Welcome to the first in a nine-part series examining the lie of the land ahead of the looming federal election, one geographic unit at a time. Grim news for the government being the flavour of the month, I thought I’d start in Labor’s obvious trouble spot of Western Australia…
The State of Excitement (as its licence plates once proclaimed it, to the condescending amusement of visitors) is home to exactly one-tenth of the House of Representatives’ 150 seats, a mere four of which are presently held by Labor. Remarkably, they managed to go backwards at the 2007 election in terms of seats, losing two (Cowan and Swan) and gaining one (Hasluck).
This was despite a 2.1% swing to Labor in two-party vote terms, which was actually slightly higher than in Tasmania (2.0%) and the Australian Capital Territory (1.9%).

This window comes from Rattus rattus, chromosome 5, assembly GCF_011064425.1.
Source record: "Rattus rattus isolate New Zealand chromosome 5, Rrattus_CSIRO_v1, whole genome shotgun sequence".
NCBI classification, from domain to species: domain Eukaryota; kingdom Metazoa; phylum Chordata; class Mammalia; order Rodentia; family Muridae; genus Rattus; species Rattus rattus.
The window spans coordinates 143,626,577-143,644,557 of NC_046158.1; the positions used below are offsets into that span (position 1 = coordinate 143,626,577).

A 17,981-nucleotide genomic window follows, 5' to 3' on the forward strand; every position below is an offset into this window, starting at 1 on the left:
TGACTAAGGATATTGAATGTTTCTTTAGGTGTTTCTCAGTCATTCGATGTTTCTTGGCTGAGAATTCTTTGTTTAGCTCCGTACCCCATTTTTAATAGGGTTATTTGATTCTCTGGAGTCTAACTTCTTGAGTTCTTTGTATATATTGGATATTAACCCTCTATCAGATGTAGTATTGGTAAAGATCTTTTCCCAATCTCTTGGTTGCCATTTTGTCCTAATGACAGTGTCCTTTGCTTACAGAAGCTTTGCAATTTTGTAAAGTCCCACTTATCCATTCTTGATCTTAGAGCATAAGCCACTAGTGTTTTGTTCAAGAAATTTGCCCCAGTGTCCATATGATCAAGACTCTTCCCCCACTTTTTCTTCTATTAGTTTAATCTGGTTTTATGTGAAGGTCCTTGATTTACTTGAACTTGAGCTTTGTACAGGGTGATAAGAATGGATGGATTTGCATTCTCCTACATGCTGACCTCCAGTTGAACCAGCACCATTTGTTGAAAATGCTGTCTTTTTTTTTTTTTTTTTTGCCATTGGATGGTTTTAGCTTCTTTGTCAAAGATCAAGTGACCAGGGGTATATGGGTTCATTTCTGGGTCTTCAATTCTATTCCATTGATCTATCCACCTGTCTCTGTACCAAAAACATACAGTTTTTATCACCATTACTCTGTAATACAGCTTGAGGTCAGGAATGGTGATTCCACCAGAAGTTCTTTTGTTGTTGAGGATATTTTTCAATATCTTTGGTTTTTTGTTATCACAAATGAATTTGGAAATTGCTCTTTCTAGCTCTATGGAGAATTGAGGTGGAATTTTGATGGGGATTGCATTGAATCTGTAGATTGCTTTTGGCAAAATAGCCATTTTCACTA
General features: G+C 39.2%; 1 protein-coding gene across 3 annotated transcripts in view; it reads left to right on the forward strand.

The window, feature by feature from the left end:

However, it came off a low base of 44.6% of the two-party preferred vote in 2004, when the state led the nation in swinging to the coalition (3.8% against a national result of 1.8%). That result was no doubt fuelled by the loss of local hero Kim Beazley, who had led the party to defeat at the two previous elections.
In theory, that should have given a resurgent Labor all the more opportunity to take up extra slack, as it did so spectacularly in Queensland. In practice, the resources boom took the sting out of the hostility the Howard government was encountering elsewhere.
Perth’s mortgage payers were probably no more pleased than others that John Howard had proved unable to fulfill his apparent 2004 election promise to keep interest rates at record lows — and there was indeed a strong correlation between electorates’ shares of mortgage payers and swings to Labor (with one conspicuous exception, to be discussed shortly).